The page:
Heathrow Expansion: Will Skills Shortage Be a Problem?

Heathrow Expansion: Will Skills Shortage Be a Problem?

A new runway at Heathrow will put even more pressure on a declining construction workforce, a leading construction advisor has warned.

Mark Farmer, chief executive of Cast, a consultancy and the author of a government review into construction, has said that without radical steps to address its skills shortage, Britain’s construction sector will struggle to redevelop Heathrow alongside the existing pressures of increased housing delivery and other demands likely to be placed on it such as HS2 and Hinkley Point.

Best-case scenarios have put the third runway a decade away – by which time Britain could have lost 20 – 25% of the workforce through retirement and lack of new entrants.

All of these factors are likely to be made worse by Brexit. Mark Farmer, who authored the government-backed review, believes serious reforms are needed in order to deliver large infrastructure projects.

The report, titled ‘Modernise or Die: time to decide the industry’s future’, highlights construction’s dysfunctional training model, its lack of innovation and collaboration as well as its non-existent research and development (R&D) culture.

Low productivity continues to hamper the sector, while recent high levels of cost inflation, driven by a shortage of workers, has stalled numerous housing and infrastructure schemes as they have become too expensive to build.

With more people leaving the industry each year than joining, the construction workforce is shrinking, placing increasingly severe constraints on its capacity to build housing and infrastructure.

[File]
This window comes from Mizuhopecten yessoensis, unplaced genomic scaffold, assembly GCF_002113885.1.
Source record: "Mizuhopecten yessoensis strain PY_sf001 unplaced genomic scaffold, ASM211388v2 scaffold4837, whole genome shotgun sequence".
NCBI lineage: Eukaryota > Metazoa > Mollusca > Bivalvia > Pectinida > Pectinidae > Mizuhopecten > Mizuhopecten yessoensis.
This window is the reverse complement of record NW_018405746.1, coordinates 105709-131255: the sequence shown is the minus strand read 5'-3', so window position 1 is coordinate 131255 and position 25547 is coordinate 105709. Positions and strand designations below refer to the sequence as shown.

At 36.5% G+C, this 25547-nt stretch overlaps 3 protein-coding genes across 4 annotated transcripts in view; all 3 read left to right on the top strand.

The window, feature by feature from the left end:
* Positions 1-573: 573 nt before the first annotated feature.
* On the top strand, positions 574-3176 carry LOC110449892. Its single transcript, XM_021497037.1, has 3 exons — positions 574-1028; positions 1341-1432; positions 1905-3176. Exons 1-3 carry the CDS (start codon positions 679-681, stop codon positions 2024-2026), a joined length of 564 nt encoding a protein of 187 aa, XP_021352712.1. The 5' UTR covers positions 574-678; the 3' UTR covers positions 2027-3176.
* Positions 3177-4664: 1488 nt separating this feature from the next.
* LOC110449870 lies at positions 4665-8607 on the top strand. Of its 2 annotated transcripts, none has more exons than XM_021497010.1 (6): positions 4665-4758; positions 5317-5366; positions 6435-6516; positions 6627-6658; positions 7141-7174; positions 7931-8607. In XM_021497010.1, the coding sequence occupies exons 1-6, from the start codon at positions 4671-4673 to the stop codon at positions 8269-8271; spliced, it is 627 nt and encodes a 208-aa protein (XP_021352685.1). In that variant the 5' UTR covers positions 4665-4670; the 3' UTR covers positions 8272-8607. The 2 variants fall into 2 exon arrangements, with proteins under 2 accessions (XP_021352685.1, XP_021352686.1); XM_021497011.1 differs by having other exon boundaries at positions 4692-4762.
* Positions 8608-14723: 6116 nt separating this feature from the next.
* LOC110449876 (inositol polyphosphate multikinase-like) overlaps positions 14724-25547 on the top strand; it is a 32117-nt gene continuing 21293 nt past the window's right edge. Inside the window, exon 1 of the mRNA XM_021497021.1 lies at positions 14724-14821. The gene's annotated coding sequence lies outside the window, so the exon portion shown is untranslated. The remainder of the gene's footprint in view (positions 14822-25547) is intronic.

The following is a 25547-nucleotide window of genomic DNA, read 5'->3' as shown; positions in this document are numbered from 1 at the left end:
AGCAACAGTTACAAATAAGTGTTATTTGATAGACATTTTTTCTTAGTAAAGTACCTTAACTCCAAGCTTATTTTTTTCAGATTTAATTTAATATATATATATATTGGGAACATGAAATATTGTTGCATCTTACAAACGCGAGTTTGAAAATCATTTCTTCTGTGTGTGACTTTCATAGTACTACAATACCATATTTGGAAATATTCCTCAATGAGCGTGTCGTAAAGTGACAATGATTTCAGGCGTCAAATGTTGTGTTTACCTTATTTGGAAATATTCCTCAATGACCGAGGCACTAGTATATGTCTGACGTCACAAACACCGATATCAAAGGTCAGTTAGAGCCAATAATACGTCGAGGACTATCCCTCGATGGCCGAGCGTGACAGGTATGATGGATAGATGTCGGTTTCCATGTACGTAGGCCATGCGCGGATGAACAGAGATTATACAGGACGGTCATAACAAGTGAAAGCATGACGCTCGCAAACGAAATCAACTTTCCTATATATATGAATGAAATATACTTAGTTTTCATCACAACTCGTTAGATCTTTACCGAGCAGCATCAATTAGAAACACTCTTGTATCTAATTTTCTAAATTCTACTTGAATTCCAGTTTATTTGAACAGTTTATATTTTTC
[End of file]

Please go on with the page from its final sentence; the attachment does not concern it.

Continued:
Reliance on a fractured supply chain and self-employment also means there is little incentive for contractors to invest in long term training for the labour force.

Crucially, the sector hasn’t raised its productivity in decades so urgently needs to explore ways to make the work less labour intensive, such as through offsite construction.

This, in turn, could make a career in the sector more attractive for young people by moving the work from building sites to digitally enabled working in factories.

Mark Farmer, report author and chief executive of Cast, said:

“Major infrastructure projects like the third runway are crucial for economic growth and this is great news for long term construction demand in what is a very cyclical industry.

“However, major government infrastructure commitments like this alongside their significant housebuilding ambitions mean more than ever that we need to take affirmative action in addressing the critical issues facing construction’s productivity, resource base and delivery models.”

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